Commission OKs 4-year forensic services contract with ETSU
Published 7:51 am Wednesday, October 22, 2014
In a meeting largely overshadowed by committee appointments and questions on legality of previous actions, members of the Carter County Commission voted to approve some items of county business while postponing others.
Members voted unanimously to approve a four-year contract with East Tennessee State University for forensic services. The contract is administered through the William L. Jenkins Forensic Center at the Quillen College of Medicine.
Under the terms of the contract, ETSU will provide forensic services including autopsies and forensic death investigations to Carter County.
During Monday’s meeting, County Attorney Joshua Hardin said state law requires a forensic investigation of all suspicious deaths, such as homicides or death scenes where drugs are found.
“This agreement with ETSU will make sure the county is complying with that,” Hardin said, adding the agreement does not replace the need for a county coroner.
As part of the contractual agreement, ETSU will provide continuing forensic training to the county coroner and will dispatch a medical investigator employed by ETSU to select death scenes — homicides, infant/child deaths and unusual circumstances — upon the county’s request. ETSU will also provide consulting services to the county medical examiner, medical investigators and county coroner 24 hours per day, 7 days per week, 365 days per year.
Carter County Mayor Leon Humphrey said the contract was not a new issue for the county. He said the county has used the forensic services of ETSU for years but a new agreement has been reached between the university and the eight counties of the First Tennessee Developmental District.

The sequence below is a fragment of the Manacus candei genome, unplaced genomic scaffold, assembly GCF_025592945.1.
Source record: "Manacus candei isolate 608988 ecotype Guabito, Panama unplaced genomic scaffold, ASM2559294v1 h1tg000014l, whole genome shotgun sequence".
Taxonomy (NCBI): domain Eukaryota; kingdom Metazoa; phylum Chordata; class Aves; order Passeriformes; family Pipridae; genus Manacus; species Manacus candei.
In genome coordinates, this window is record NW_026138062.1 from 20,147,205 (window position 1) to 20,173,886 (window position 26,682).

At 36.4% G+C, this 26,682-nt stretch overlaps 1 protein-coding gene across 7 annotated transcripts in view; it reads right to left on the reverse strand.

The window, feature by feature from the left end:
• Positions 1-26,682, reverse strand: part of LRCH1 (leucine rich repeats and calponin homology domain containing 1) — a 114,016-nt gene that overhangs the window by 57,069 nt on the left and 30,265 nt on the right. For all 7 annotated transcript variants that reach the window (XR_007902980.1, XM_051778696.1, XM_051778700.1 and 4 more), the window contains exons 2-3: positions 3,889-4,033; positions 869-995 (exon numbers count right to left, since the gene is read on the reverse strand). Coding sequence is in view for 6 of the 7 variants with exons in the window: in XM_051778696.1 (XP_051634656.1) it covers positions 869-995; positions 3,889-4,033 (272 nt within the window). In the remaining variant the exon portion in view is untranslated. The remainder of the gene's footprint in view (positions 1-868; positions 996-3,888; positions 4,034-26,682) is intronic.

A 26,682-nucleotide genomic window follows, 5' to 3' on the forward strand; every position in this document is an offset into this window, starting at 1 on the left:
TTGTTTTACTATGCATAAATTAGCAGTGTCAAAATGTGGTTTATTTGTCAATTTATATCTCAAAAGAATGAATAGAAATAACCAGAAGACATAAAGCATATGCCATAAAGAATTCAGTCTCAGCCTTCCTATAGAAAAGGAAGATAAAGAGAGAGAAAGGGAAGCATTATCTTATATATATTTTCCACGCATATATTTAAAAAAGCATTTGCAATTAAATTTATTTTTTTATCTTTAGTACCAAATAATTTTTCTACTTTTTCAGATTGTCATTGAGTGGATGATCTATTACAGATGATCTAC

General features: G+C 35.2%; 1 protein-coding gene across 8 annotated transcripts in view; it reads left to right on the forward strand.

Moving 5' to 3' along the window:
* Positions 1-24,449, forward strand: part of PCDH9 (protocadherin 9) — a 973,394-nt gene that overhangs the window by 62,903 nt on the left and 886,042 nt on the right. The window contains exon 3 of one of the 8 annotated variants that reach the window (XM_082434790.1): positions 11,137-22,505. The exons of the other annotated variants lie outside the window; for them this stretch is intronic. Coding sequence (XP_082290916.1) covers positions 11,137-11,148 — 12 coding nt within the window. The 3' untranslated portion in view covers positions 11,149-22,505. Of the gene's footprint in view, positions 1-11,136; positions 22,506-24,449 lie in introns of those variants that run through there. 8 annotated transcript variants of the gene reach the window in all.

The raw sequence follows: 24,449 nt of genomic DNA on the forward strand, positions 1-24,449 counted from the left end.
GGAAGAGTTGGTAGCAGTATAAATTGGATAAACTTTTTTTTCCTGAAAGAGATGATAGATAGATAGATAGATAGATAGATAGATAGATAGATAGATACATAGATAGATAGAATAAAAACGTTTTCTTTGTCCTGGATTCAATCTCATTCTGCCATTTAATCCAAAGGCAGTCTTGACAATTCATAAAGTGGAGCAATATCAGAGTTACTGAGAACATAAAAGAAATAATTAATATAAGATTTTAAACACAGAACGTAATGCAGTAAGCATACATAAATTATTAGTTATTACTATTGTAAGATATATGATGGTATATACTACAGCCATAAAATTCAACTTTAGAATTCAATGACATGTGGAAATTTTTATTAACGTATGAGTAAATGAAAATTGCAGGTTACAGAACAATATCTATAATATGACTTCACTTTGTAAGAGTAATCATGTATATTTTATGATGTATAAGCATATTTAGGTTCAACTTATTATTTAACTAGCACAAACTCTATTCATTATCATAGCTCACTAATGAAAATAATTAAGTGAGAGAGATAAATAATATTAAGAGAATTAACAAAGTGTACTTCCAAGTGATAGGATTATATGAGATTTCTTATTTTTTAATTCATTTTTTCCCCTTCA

Humphrey said under the previous agreement, the eight counties paid fees for forensic services but Washington County bore the bulk of the cost. Under the new agreement, Humphrey said, all eight counties will pay a per capita rate based on the county’s population.
County Finance Director Ingrid Deloach also spoke to the commissioners about the contract.
“This is already in your 2014-15 budget,” she said. “We cannot fund our own medical examiner, death scene investigator and coroner on our own cheaper.”
During the budget workshop process in June, Humphrey told members of the budget committee if the county did not contract with ETSU for forensic services the county would have to transport bodies to Knoxville every time an autopsy is required.
Deloach pointed out the contract rate is not set for the four-year period but fluctuates each year. She said the contract increases on the second year, then decreases the third year and increases again for the fourth year. If approved, Deloach said the contract would lock the county into the agreement – and those rates – for four years.
For the first year of the contract, the yearly rate is $92,955.24 which will increase to $115,323.72 for the second year. For the third year the rate will drop to $112,455.96 but will increase in the fourth year to $113, 603.04.
During the Sept. 15 meeting of the Commission, members decided on a split vote of 16-8 to require two readings of a resolution before approval. At that meeting, both Humphrey and Deloach cautioned the commission that some matters that are brought up are time sensitive and require a vote before two readings could be held.
On Monday, Humphrey said the contract for forensic services was “one of those resolutions that is a first reading only.” He said the contract was time sensitive, adding it should have been approved earlier this month.
Also approved by the commission on Monday was a motion to retire K-9 Deputy Diesel with the Carter County Sheriff’s Department and turn care of the animal over to his handler, Deputy Dave Ryan.
Hardin said the agreement to retire the K-9 “relieves the county of all responsibility and liability of this animal.”
The commission unanimously approved a resolution on first reading to retire the animal and turn him over to Ryan.
Monday’s meeting agenda included the possible approval of International Building Code standards but that action was delayed at the request of Planning Director Chris Scheuttler, who said a public hearing had not been advertised. Scheuttler also said with new members on the Planning Commission he would like for the County Commission to send the matter back to Planning Commission for discussion.
The County Commission unanimously voted to return the building code issue to the Planning Commission.